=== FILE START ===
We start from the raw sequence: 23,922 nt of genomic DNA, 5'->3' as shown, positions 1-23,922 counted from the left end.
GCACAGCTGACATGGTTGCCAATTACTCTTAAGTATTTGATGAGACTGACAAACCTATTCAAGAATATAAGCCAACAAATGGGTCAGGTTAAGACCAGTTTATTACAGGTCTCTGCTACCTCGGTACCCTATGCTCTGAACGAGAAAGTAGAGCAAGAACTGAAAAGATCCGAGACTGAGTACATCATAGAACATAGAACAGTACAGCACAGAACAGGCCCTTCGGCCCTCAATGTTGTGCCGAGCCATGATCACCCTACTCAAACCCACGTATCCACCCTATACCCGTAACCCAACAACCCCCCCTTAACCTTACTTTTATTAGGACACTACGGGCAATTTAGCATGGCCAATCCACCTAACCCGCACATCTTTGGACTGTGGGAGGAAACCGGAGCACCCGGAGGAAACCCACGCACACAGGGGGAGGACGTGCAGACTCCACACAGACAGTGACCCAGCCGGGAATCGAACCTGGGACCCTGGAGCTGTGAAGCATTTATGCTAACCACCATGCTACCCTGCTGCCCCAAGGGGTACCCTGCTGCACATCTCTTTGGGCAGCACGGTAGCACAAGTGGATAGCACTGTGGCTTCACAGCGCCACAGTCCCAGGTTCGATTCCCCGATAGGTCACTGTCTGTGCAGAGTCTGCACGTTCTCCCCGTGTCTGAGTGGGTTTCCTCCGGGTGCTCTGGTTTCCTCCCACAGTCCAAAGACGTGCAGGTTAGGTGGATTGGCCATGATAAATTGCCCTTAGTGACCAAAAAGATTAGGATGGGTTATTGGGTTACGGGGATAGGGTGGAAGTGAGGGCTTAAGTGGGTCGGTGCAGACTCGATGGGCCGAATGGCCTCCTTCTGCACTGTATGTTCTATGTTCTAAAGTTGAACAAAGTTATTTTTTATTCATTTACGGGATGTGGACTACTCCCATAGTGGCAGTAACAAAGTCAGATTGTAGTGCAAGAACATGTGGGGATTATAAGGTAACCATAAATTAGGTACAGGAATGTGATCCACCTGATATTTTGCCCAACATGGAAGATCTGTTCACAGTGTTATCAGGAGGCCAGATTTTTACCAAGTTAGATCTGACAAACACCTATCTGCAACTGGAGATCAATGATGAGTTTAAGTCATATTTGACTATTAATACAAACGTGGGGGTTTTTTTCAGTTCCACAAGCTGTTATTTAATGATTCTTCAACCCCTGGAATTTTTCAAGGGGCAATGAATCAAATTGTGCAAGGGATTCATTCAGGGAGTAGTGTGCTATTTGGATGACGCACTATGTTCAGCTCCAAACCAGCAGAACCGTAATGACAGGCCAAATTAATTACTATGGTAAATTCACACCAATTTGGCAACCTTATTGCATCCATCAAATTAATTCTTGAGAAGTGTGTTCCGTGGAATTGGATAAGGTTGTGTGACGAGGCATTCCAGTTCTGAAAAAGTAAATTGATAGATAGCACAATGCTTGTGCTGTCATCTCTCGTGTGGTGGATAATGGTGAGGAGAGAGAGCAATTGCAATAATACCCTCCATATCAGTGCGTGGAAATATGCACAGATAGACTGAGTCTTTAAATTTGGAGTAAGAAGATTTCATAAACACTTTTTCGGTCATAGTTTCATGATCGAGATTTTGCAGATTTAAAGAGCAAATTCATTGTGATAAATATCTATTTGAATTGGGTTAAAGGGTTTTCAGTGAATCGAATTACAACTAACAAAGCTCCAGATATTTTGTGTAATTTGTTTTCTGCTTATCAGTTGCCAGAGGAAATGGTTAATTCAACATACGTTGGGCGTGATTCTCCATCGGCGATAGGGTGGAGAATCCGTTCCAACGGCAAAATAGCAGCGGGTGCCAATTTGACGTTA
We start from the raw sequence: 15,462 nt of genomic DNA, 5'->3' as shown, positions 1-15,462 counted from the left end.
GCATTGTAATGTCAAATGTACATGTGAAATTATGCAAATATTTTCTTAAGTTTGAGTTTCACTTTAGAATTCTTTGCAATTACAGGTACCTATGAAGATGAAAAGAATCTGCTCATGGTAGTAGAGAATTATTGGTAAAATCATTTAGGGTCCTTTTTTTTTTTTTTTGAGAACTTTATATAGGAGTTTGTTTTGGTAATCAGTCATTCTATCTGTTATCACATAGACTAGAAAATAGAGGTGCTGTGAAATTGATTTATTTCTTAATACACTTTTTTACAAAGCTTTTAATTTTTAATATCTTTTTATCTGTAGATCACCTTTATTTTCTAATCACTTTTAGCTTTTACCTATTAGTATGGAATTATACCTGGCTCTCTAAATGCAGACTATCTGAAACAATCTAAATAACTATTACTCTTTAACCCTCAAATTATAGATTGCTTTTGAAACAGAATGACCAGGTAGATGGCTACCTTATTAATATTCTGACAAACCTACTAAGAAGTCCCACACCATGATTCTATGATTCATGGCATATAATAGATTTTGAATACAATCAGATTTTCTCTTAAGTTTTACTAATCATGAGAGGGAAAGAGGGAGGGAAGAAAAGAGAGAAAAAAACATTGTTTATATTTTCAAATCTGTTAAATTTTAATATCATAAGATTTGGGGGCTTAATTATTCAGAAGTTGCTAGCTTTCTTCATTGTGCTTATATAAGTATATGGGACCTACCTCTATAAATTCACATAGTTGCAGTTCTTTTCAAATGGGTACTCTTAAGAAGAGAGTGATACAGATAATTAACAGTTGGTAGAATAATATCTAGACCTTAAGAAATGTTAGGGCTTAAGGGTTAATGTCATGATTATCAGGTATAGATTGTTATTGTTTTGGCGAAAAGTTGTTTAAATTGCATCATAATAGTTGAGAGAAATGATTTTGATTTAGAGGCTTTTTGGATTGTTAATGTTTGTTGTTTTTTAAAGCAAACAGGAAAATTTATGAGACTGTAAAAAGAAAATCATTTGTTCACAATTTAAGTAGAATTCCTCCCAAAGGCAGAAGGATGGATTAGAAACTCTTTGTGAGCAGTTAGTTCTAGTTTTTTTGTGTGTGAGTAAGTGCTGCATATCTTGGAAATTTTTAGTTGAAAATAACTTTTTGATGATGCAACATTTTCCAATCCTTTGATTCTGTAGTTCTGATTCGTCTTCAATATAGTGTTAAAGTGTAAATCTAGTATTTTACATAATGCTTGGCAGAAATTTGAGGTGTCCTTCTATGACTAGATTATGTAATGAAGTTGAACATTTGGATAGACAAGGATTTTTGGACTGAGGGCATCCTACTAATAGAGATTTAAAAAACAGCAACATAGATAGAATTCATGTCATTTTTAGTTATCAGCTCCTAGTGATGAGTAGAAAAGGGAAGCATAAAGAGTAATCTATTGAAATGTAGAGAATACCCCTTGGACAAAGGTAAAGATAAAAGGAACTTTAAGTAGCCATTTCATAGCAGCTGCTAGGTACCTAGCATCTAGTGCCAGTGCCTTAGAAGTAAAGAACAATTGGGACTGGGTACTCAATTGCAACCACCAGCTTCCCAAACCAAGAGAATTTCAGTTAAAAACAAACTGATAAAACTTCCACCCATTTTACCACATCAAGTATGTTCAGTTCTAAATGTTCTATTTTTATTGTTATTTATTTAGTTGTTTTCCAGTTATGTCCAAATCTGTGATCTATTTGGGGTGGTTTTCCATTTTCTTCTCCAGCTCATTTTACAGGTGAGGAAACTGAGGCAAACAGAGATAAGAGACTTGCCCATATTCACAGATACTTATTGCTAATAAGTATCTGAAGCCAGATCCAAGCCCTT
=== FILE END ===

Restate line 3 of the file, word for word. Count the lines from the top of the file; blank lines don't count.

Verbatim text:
We start from the raw sequence: 15,462 nt of genomic DNA, 5'->3' as shown, positions 1-15,462 counted from the left end.